Yes, it's going to be more on manufacturing activities, some vertical integration programs that we have going on, a number of things, but then mix should also help somewhat. IRE as well as will be an increasing element of our sales and that has an attractive gross margin in it as well. So, it really is a combination of all of those factors but in the aggregate the improvement is expected to be back loaded into the second half of the year.

Brooks West - Craig-Hallum Capital

Okay. And a couple of other quick ones. Our quick math, you got about a $1 million benefit from the LC Bead competitor being off the market in Q4, is that in the range?

Joe Gersuk

We calculated it little bit less than that.

Brooks West - Craig-Hallum Capital

A little less than that, okay. So still good performance in Q4 despite that competitor being off. And then Jan, lastly on OUS sales, only 10% in Q4. You have hired new management. What’s the opportunity or the plan you see for OUS in the following year or in this coming year, I guess the current year?

Jan Keltjens

Yeah, the quarter was a little softer international, nothing systemic. The overall number was -- currency didn’t play a major rule in case that question comes up, that actually was virtually a wash. The growth is coming by and large right now from RF, but in general I think the plans going forward are strong and again we don’t give guidance by region and all that. But we would expect the international division to grow above our average growth rate for the fiscal year and certainly our hope would be that it grows substantially faster. So, we were looking forward to those results coming through and being able to report those, Brooks.

Brooks West - Craig-Hallum Capital

Great. Okay I'll jump back in queue. Thanks guys.

Operator

Thank you. And our next question comes from the line of Robert Goldman with C.L. King. Please go ahead.

Robert Goldman - C.L. King

Okay. Thank you. Good afternoon guys. Couple questions on NanoKnife. First, if you could just help me through some of the vocabulary. On the hepatocellular trial, that is characterized as a pilot study, could you just help me understand what a pilot study is and what additional clinical data if any the FDA would be requiring to render a judgment on the use of NanoKnife for that indication?

Jan Keltjens

Bob, that’s a good question. The name pilot study for the international HCC study is somewhat arbitrary because the study is not designed to drive any indication, nor in the U.S., nor in Europe, where we frankly don’t need is because we have a very broad indication that works well. We don’t have the regulatory shackles in the international market or at least in the European market we have here. The reason we called it pilot, and we could have called it many things, but the reason we called it pilot is because the pool of 25 patients that will be enrolled in this trial is somewhat on the smaller side. We wanted to do a first high quality study, a top notch protocol using all the right parameters for end points, et cetera, with some real big names, some movers and shakers, say, frankly on the global field of liver ablation involved in the trial, creative base line. And we do anticipate that following this trial we will set up more levered efforts that could lead to indications in the U.S. but that has not been a decided upon strategy.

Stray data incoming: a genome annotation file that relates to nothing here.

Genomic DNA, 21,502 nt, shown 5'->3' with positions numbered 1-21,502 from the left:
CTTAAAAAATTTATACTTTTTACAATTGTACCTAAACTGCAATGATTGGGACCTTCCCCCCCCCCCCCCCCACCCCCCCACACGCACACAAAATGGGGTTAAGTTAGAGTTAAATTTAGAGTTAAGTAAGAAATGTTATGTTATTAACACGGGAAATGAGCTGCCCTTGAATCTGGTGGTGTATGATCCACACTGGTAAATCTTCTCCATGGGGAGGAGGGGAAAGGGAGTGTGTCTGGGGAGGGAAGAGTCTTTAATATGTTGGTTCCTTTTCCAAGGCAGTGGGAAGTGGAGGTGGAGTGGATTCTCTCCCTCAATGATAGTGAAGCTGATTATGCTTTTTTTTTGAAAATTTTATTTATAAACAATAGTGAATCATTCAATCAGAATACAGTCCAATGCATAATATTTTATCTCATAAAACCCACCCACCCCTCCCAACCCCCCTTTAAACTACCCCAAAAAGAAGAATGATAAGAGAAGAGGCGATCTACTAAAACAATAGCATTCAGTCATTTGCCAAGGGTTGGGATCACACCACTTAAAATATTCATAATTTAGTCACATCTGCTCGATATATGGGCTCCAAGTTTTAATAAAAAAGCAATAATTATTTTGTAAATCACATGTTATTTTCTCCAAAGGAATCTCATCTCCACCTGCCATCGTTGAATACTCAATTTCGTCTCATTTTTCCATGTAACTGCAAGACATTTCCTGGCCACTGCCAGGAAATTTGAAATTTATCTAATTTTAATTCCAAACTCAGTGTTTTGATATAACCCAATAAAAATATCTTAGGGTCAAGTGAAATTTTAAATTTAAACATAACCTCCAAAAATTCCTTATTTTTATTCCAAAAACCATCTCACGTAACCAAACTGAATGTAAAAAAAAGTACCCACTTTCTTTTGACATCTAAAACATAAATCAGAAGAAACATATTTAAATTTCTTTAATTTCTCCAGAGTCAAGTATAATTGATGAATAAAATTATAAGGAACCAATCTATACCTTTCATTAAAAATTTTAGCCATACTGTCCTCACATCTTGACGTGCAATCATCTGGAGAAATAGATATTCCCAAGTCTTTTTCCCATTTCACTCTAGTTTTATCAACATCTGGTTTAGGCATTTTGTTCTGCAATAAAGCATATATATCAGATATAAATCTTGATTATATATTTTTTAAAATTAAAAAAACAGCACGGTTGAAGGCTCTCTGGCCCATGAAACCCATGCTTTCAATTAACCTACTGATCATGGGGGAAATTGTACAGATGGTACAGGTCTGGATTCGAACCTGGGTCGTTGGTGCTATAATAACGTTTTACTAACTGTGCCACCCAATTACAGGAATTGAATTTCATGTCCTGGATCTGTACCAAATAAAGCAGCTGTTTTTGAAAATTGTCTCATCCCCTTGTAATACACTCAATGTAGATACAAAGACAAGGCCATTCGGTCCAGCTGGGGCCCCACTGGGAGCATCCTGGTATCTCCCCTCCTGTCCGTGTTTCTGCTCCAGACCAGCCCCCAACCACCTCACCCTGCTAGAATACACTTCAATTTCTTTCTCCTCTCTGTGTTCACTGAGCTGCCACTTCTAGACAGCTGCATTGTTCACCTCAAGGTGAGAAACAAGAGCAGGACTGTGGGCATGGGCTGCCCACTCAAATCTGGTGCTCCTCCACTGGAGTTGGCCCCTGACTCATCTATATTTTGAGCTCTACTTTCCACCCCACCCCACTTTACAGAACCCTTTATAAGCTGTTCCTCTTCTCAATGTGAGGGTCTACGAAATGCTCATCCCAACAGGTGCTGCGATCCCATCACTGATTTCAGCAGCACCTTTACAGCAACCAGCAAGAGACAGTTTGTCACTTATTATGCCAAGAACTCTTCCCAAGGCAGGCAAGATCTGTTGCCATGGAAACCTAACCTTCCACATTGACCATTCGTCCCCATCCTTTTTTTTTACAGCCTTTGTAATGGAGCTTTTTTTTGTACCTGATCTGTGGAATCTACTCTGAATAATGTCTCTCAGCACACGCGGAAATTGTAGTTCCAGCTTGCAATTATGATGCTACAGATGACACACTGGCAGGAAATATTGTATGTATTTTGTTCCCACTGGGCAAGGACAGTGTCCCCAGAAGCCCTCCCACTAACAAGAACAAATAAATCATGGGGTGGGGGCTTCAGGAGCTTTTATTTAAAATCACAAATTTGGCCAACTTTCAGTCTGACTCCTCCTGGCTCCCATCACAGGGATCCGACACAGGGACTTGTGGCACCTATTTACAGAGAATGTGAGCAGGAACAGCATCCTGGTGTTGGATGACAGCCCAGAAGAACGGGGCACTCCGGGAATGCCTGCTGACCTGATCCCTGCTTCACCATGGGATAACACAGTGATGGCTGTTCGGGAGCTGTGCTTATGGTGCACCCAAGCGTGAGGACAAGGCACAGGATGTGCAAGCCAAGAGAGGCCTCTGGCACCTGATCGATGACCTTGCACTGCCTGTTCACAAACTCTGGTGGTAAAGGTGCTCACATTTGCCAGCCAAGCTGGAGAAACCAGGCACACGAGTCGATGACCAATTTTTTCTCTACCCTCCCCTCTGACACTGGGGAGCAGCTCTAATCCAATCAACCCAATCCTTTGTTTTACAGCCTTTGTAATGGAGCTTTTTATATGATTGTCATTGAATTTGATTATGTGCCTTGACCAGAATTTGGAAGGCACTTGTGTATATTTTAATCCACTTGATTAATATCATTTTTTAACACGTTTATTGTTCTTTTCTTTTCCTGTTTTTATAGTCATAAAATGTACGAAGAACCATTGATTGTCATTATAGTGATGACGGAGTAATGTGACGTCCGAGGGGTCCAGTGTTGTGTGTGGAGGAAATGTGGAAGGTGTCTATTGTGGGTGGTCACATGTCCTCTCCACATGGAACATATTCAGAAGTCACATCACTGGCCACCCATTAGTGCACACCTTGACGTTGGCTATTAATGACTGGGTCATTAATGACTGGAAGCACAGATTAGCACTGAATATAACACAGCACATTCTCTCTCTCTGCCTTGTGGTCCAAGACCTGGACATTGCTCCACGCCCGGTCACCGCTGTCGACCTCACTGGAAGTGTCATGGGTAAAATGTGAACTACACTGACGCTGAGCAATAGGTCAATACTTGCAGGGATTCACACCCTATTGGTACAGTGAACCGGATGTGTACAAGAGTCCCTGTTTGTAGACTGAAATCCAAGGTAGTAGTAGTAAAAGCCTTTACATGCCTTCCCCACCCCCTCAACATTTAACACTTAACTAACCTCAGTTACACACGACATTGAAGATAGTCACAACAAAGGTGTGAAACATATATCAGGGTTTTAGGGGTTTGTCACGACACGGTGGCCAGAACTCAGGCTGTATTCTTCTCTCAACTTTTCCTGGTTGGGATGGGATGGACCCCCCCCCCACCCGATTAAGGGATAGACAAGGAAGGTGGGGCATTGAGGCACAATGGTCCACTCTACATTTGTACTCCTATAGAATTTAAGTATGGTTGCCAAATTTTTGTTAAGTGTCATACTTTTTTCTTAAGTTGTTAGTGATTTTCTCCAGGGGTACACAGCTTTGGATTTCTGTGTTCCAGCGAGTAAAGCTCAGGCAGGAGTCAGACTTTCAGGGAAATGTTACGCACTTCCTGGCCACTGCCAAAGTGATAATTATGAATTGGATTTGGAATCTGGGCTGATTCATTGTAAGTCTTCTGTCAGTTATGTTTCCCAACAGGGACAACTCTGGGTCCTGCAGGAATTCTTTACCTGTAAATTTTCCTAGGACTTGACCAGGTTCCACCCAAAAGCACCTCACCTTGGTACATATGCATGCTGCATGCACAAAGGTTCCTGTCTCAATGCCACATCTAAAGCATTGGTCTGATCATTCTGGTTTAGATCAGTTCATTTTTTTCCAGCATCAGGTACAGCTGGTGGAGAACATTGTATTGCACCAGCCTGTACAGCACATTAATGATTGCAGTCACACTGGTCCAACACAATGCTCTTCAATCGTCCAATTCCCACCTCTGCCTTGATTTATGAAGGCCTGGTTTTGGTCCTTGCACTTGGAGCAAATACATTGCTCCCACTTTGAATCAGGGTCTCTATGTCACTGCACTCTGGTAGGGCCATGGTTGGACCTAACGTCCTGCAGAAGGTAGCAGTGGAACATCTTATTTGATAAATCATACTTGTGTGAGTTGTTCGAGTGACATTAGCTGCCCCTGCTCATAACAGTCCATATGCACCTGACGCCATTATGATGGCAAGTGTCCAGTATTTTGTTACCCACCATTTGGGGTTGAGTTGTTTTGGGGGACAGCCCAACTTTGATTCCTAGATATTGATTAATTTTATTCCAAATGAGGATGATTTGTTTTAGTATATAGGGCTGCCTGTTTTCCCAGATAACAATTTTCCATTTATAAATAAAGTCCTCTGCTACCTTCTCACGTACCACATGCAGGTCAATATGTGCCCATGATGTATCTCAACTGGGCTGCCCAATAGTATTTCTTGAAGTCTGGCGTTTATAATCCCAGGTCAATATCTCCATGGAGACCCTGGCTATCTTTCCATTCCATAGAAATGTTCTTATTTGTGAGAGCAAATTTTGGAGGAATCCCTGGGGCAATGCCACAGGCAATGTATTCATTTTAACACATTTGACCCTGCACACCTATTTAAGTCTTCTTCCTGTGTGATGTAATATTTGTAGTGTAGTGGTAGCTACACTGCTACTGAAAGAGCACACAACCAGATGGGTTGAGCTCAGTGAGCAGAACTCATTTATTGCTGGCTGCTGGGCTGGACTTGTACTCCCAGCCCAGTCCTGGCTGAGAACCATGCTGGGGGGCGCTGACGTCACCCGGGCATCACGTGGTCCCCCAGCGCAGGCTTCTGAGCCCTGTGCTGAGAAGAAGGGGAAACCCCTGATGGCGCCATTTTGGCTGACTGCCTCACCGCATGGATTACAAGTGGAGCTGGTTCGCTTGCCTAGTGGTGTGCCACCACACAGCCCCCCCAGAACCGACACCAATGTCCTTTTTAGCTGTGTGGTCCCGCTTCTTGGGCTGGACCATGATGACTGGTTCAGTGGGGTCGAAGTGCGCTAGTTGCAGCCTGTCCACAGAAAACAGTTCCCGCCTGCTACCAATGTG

Robert Goldman - C.L. King

Okay. And relative to the IDEs, you mentioned prostate and pancreatic cancer. Is there anything that you could share with us as far as what the issues are with the FDA, what generally their questions are or concerns that resulted in a bit of a time delay here?

Jan Keltjens

Yeah, I can’t go into details for obvious reasons but the way to frame it, because I could imagine that the bystander would think by now we have a substantial body of clinical data, what can animal trials and preclinical data add to that? But there is a couple of safety points that you cannot really test in humans and don’t want to test in humans. You really go beyond the normal use of the device and make sure that even in extreme situations there is no collateral damage, et cetera, et cetera. And that kind of stuff you can typically only do in a preclinical setting.

So it’s questions of that kind of a nature that we're trying to address here, it’s fairly straightforward animal trials followed up by histology and pathology and then get a report in adding that. But in this environment between contract negotiations, setting up the animals, doing the work, doing the follow-up, doing the histology and pathology, it chews up time. And it’s a little disappointing but again very important to note here as well that we do not make revenue growth contingent on getting those IDE trials started or let alone finished anytime soon. It's decoupled at this point in time.

Robert Goldman - C.L. King

One more question if I could. It's not on NanoKnife but it's on acquisitions. I think, Jan, you mentioned on the last quarterly call that you did have some interest to the exploring acquisitions and there's actually been a number of medical device acquisitions since that time. Given what we're seeing in the marketplace as far as the valuation of medical device acquisitions, things like ev3 and Micrus and even Bard made one or two. Is their appetite increased or decreased over the last few months?